Bentham says. ‘By 1998–99, the oil price had collapsed to US$10 a barrel – the company made an error in gravitating towards the low-price scenario and missed the signals that it wasn’t going to stay like that.’
energy i nsecurit y Shell isn’t alone in producing scenarios. The Paris-based International Energy Agency (IEA) republished its own scenarios last November. Its Baseline scenario assumes that the world keeps guzzling fossil fuels at the present rate, with energy-related CO2 emissions almost doubling to 57 gigatonnes by 2050; while its Blue scenario calculates how things might look if atmospheric carbon is restricted to 450 parts per million (ppm), achieved by halving global energy-related CO2 emissions by 2050 compared with 2005 levels. Under the latter scenario, the global demand for oil, gas and coal in 2050 would be lower than today; world oil demand would be 27 per cent lower than in 2007, and oil demand in the
Blueprints n Responses to events are generally prompt, and potential outcomes are anticipated and acted on before they unfold n Broader fears about lifestyle and economic prospects forge new alliances that promote action in developed and developing nations n Initiatives take root locally as individual cities or regions take the lead. Carbon-trading markets become more efficient and CO2 prices strengthen early n Cleaner energy such as wind and solar increasingly exploited n Fear of change is moderated; substantial action, such as taxes and incentives in relation to energy and CO2 emissions, becomes politically possible and is implemented quickly n Progressive cities across the globe share good practices in efficient infrastructure development, congestion management and integrated heat and power supply n By 2050, more than 60 per cent of electricity is generated by non-fossil sources n By 2055, the USA and the EU use an average of a third less energy per capita than today. Chinese energy use has peaked. India’s is still rising n Almost 90 per cent of all coal-fired and gas-fired power stations in the OECD and half in the non-OECD world have been equipped with carbon capture and storage technologies by 2050 n Growth in electric vehicles allows most nations to enter the plateau of oil production without the shocks they would otherwise have experienced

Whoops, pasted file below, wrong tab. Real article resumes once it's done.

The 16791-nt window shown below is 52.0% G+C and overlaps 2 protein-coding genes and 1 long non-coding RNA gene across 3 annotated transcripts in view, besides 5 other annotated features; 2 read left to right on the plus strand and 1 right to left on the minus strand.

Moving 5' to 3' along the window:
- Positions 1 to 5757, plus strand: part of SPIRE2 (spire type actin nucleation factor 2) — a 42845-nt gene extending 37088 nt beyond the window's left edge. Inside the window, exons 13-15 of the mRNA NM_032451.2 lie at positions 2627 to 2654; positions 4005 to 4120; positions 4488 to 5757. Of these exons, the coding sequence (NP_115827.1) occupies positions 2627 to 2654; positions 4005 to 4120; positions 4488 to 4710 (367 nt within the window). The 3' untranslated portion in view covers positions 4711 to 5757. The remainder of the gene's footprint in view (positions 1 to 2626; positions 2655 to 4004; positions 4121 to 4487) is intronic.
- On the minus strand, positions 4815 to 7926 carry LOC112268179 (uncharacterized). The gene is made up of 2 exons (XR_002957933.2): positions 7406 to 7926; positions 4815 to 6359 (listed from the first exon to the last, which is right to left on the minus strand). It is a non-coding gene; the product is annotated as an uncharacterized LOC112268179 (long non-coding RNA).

Scramble n A world of bilateral government deals between energy producers and energy consumers. National governments compete with each other for favourable terms of supply. Major resource holders are increasingly the rule makers n Environmental policy isn’t seriously addressed until major climate events stimulate political responses. Curbing energy demand and economic growth is too unpopular for politicians n Global economic development continues unabated up to
2025 – mainly because of coal n First-generation biofuels compete with food production,
driving up world market prices and destroying large areas of rainforest n Governments finally take steps to moderate energy demand,
but because pressures have already built up to a critical level, their actions are often ill-considered, politically driven knee-jerk responses n Debate focuses on maintaining economic growth, especially in emerging economies, leaving the climate change agenda largely disregarded. Alarm fatigue afflicts the general public n High domestic prices and exceptionally demanding standards imposed by governments provoke significant advances in energy efficiency. Biomass represents around 15 per cent of primary energy by 2050 n But the world is 20 years behind where it would have been had it set up a meaningful international approach to energy security and climate change mitigation by 2015 n Restoration of economic growth means that vigorous energy consumption resumes, with a rebound in CO2 emissions n Having avoided difficult choices early on, nations face expensive consequences beyond 2050